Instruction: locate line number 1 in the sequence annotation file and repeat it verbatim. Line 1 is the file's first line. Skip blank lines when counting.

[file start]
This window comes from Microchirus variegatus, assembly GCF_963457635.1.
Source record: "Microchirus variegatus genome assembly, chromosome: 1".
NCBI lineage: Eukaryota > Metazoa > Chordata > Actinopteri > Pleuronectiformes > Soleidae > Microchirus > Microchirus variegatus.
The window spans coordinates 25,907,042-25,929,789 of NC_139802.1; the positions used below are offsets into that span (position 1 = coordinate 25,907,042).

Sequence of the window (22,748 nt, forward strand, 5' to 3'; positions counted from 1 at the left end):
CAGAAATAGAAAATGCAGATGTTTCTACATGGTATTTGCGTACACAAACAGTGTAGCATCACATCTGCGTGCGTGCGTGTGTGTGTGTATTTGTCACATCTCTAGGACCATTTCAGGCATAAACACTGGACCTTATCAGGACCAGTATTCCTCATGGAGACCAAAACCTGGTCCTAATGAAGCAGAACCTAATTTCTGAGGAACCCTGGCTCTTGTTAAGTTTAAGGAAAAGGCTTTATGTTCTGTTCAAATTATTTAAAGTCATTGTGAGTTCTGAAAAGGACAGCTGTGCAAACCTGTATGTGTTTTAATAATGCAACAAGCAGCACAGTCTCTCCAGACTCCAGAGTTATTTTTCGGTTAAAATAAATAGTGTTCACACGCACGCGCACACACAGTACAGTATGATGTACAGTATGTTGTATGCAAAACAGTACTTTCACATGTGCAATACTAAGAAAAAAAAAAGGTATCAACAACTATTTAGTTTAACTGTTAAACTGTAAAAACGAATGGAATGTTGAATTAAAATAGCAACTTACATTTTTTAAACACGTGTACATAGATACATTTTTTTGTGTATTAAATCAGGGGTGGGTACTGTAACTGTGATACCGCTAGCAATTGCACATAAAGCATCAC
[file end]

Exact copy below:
This window comes from Microchirus variegatus, assembly GCF_963457635.1.